Now that you’ve finally seen [artist id=”1230523″]Kanye West’s[/artist] ultra-arty “Runaway” film, you’re probably wondering what it really means. We might not be able to tell you exactly what was going on in Kanye’s brain when he made the film, but we can help you pick out some of the highbrow references within. And there are an awful lot of them.
We’ve done things like this in the past for big-ticket videos like Lady Gaga’s “Telephone” and My Chemical Romance’s “Na Na Na,” but those were pop-culture cheat sheets.” For “Runaway” — an ambitious film with equally ambitious influences — we’ve gone even deeper. What follows is our high-culture cheat sheet, an alphabetized, exhaustively researched list of all the painters, dance troupes and conceptual performance artists ’Ye references in the video. It may not help you understand the film any better, but it will certainly make you sound smarter at your next cocktail party.
So, from Yemi Akinyemi to Leonardo da Vinci, here’s our artful guide to Kanye West’s “Runaway”:
Akinyemi, Yemi: Czech-born choreographer responsible for the elaborate dance sequence in “Runaway.” Also runs the JAD Dance company in Prague.
Beecroft, Vanessa: Italian contemporary artist who specializes in large-scale performance-art pieces, most of which feature nude female models. The phoenix in “Runaway” is indebted to her work, as is the film’s dinner sequence, which is reminiscent of her controversial “Last Supper” piece, which featured African immigrants wearing suits and seated at a banquet table laden with chicken.
Breuning, Olaf: Swiss-born artist who works in several mediums. In “Runaway,” his photograph “Smoke Bombs” — which shows a series of smoke bombs emitting multi-hued plumes — is recalled in the scene of a child running toward the camera while holding a flare aloft.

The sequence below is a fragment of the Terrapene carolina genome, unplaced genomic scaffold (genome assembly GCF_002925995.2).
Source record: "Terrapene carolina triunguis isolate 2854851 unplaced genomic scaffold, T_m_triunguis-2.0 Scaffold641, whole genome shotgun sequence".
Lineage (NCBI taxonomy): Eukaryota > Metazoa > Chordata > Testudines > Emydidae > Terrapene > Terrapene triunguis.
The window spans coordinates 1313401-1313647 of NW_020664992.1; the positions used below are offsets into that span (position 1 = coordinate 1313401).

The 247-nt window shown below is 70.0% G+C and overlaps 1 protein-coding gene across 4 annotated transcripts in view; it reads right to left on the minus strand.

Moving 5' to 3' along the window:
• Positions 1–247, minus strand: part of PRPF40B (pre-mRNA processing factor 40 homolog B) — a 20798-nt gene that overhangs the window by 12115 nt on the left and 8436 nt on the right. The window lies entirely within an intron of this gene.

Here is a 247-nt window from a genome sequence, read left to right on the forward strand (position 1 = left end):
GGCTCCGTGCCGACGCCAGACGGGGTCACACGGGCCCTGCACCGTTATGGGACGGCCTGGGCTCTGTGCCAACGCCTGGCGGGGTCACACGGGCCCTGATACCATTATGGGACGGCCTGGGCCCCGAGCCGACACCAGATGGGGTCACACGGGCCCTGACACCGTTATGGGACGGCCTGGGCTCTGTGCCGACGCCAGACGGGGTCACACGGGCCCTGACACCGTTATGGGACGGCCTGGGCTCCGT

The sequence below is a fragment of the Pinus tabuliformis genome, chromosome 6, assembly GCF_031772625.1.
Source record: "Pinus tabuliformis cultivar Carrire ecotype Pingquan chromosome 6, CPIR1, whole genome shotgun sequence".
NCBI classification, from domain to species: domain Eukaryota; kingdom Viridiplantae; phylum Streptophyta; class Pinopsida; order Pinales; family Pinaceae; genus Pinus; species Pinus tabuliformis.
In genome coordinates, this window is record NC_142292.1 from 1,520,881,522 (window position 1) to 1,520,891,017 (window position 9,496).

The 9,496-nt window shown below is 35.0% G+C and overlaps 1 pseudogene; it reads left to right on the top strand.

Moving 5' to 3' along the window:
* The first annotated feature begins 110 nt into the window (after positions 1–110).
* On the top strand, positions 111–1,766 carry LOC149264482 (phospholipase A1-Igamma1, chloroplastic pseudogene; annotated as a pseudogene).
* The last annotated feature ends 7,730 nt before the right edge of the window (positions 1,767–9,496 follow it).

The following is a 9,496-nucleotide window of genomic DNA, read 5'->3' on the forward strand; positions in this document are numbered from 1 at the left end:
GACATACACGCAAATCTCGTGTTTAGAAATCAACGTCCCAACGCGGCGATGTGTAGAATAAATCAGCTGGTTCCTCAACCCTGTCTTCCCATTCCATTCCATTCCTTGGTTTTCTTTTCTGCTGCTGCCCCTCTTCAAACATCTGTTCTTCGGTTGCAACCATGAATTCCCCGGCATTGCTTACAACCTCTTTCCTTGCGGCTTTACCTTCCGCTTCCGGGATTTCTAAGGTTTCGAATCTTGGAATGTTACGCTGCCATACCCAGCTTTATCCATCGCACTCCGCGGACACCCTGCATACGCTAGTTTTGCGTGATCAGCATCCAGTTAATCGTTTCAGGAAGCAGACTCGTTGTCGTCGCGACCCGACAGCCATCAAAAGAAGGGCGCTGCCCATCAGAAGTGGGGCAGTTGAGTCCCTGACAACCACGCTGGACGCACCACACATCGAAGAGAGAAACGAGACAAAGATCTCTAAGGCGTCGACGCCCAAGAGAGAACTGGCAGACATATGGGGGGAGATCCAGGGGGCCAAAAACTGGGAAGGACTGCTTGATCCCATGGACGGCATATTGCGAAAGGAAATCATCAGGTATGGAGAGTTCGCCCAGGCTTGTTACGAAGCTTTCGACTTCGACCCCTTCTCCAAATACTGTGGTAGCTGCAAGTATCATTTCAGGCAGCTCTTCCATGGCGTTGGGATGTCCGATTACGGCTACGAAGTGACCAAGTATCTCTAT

Cirque Garuda: Czechoslovakian performance troupe specializing in acrobatics and pyrotechnics. Several of their members can be seen whirling around West and the phoenix in the lead-up to the “All of the Lights”/ Michael Jackson scene .
Corbijn, Anton: Famed Dutch photographer and director. His video for Joy Division’s “Atmosphere,” which features hooded figures prostrating themselves before images of late frontman Ian Curtis, clearly influenced the “Runaway” Michael Jackson parade scene. Or, if you prefer to call them Klansmen, well, Corbijn famously featured a little girl wearing a Klan robe in his iconic video for Nirvana’s “Heart-Shaped Box.”
Crewdson, Gregory: American photographer famous for his elaborately staged, supremely surreal portraits of suburban life. Many scenes in “Runaway” — particularly those in which the phoenix sits contemplatively in West’s backyard — seem to have been taken directly from his portfolio.
Dia de los Muertos: Holiday celebrated in Mexico (and, in varying forms, throughout the rest of the world) to remember family members and friends who have died. Often, parades are held, featuring towering skeletons, marching bands and papier-mâché skulls (called calavera), all of which sort of remind us of the Michael Jackson parade in “Runaway.”